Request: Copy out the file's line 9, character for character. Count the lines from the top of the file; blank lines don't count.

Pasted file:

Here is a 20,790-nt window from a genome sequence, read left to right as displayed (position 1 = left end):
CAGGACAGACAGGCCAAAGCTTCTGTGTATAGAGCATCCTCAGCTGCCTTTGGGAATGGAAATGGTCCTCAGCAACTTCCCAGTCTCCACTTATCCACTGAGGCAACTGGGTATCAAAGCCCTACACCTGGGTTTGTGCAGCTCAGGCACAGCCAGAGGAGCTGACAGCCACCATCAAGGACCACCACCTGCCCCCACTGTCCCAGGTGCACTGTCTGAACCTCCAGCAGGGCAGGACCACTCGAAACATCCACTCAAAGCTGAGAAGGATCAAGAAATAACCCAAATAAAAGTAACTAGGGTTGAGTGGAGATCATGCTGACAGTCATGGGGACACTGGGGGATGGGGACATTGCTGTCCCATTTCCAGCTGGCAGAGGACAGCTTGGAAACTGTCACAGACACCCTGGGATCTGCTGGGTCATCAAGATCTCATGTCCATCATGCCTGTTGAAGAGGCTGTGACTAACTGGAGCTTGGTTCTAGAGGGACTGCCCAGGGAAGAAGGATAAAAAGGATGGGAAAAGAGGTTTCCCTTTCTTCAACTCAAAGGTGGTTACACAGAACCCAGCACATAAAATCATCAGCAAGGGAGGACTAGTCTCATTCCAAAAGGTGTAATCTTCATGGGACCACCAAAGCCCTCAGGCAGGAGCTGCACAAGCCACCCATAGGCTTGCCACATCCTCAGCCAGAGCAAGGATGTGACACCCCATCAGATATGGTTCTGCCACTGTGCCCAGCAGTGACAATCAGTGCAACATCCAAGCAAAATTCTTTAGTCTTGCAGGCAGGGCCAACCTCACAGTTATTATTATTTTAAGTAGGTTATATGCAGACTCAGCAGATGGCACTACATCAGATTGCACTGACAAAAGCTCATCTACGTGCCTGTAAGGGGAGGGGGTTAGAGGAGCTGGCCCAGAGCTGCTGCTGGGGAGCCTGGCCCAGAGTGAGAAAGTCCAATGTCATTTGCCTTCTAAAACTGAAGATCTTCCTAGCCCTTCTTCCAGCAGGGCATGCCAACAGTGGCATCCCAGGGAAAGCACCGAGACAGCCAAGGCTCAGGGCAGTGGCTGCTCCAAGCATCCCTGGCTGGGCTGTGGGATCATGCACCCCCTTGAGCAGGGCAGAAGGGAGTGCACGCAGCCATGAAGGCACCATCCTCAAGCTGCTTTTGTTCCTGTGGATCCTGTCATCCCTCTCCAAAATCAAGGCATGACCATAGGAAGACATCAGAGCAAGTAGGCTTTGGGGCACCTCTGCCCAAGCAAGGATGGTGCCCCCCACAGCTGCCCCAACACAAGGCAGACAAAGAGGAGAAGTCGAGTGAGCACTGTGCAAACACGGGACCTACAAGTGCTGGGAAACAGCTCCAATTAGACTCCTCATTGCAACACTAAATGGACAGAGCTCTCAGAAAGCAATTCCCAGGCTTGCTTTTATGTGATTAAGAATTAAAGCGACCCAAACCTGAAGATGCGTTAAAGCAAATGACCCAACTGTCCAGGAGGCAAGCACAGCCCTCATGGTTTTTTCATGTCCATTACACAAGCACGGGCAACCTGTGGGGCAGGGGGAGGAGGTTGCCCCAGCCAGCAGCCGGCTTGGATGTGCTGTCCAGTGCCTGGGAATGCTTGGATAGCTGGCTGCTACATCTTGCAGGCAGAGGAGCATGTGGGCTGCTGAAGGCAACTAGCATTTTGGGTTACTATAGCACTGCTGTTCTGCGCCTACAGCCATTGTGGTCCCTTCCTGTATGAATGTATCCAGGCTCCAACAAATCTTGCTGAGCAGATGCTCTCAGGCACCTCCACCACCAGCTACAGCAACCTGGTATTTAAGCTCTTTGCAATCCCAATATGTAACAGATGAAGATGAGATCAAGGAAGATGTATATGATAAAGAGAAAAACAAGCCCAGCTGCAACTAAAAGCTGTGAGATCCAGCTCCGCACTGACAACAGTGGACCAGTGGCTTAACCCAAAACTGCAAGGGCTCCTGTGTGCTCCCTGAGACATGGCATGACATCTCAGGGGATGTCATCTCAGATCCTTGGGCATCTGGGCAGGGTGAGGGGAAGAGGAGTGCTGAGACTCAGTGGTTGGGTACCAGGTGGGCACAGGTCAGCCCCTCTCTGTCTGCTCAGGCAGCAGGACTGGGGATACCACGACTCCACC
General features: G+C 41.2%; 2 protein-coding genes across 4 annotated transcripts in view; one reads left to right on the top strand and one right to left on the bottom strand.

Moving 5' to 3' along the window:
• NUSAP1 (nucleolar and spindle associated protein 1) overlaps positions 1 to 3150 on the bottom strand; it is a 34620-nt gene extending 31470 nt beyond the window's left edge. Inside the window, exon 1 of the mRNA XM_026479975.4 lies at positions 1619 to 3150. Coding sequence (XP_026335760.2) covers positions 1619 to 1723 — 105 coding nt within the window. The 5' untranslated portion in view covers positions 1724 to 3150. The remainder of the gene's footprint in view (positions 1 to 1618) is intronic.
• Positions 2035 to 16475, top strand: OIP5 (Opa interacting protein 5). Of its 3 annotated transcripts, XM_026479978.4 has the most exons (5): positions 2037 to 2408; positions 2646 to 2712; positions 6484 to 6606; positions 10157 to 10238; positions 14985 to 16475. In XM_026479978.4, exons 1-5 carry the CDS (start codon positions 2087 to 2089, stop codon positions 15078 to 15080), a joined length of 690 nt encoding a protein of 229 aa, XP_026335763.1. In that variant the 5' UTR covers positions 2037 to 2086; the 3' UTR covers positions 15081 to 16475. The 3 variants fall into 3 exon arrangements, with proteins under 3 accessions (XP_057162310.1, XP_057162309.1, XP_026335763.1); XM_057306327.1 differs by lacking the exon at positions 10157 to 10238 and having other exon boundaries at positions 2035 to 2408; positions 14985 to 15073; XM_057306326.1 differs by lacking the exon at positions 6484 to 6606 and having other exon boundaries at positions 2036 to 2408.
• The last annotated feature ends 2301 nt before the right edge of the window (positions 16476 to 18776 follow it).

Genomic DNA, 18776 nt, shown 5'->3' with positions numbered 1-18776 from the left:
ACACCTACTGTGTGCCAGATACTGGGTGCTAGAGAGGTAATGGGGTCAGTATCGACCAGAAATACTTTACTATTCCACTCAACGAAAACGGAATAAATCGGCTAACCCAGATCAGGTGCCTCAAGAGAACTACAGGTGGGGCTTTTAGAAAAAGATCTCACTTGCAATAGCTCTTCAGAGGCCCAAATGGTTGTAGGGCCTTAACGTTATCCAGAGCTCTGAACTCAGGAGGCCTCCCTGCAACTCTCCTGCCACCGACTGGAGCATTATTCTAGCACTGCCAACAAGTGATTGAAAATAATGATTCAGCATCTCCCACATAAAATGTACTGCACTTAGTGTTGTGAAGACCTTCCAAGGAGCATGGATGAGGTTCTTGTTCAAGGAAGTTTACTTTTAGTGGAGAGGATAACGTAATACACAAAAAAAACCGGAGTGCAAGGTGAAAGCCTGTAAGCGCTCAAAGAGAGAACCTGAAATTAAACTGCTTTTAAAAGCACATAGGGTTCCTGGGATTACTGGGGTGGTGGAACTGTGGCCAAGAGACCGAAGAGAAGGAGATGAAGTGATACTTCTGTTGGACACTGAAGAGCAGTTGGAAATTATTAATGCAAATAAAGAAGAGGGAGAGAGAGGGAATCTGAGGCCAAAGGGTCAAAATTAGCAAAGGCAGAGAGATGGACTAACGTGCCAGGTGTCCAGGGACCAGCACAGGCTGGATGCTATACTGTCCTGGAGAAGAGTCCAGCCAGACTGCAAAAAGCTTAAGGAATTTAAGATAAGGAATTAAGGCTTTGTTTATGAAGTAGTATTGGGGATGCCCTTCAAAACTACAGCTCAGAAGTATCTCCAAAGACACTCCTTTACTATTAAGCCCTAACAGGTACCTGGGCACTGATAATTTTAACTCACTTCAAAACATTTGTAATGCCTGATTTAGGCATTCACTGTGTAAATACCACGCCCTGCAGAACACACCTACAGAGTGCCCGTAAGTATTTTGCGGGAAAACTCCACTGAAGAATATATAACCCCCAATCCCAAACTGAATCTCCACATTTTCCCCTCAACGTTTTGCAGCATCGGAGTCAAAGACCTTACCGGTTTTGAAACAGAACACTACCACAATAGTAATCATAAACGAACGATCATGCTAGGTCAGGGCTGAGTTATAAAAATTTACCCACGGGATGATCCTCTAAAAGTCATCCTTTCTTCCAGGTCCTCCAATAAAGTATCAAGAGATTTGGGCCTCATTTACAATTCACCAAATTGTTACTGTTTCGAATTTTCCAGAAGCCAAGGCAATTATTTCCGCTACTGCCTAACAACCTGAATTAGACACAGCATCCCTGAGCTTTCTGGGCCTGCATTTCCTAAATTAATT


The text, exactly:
ACACCTACTGTGTGCCAGATACTGGGTGCTAGAGAGGTAATGGGGTCAGTATCGACCAGAAATACTTTACTATTCCACTCAACGAAAACGGAATAAATCGGCTAACCCAGATCAGGTGCCTCAAGAGAACTACAGGTGGGGCTTTTAGAAAAAGATCTCACTTGCAATAGCTCTTCAGAGGCCCAAATGGTTGTAGGGCCTTAACGTTATCCAGAGCTCTGAACTCAGGAGGCCTCCCTGCAACTCTCCTGCCACCGACTGGAGCATTATTCTAGCACTGCCAACAAGTGATTGAAAATAATGATTCAGCATCTCCCACATAAAATGTACTGCACTTAGTGTTGTGAAGACCTTCCAAGGAGCATGGATGAGGTTCTTGTTCAAGGAAGTTTACTTTTAGTGGAGAGGATAACGTAATACACAAAAAAAACCGGAGTGCAAGGTGAAAGCCTGTAAGCGCTCAAAGAGAGAACCTGAAATTAAACTGCTTTTAAAAGCACATAGGGTTCCTGGGATTACTGGGGTGGTGGAACTGTGGCCAAGAGACCGAAGAGAAGGAGATGAAGTGATACTTCTGTTGGACACTGAAGAGCAGTTGGAAATTATTAATGCAAATAAAGAAGAGGGAGAGAGAGGGAATCTGAGGCCAAAGGGTCAAAATTAGCAAAGGCAGAGAGATGGACTAACGTGCCAGGTGTCCAGGGACCAGCACAGGCTGGATGCTATACTGTCCTGGAGAAGAGTCCAGCCAGACTGCAAAAAGCTTAAGGAATTTAAGATAAGGAATTAAGGCTTTGTTTATGAAGTAGTATTGGGGATGCCCTTCAAAACTACAGCTCAGAAGTATCTCCAAAGACACTCCTTTACTATTAAGCCCTAACAGGTACCTGGGCACTGATAATTTTAACTCACTTCAAAACATTTGTAATGCCTGATTTAGGCATTCACTGTGTAAATACCACGCCCTGCAGAACACACCTACAGAGTGCCCGTAAGTATTTTGCGGGAAAACTCCACTGAAGAATATATAACCCCCAATCCCAAACTGAATCTCCACATTTTCCCCTCAACGTTTTGCAGCATCGGAGTCAAAGACCTTACCGGTTTTGAAACAGAACACTACCACAATAGTAATCATAAACGAACGATCATGCTAGGTCAGGGCTGAGTTATAAAAATTTACCCACGGGATGATCCTCTAAAAGTCATCCTTTCTTCCAGGTCCTCCAATAAAGTATCAAGAGATTTGGGCCTCATTTACAATTCACCAAATTGTTACTGTTTCGAATTTTCCAGAAGCCAAGGCAATTATTTCCGCTACTGCCTAACAACCTGAATTAGACACAGCATCCCTGAGCTTTCTGGGCCTGCATTTCCTAAATTAATT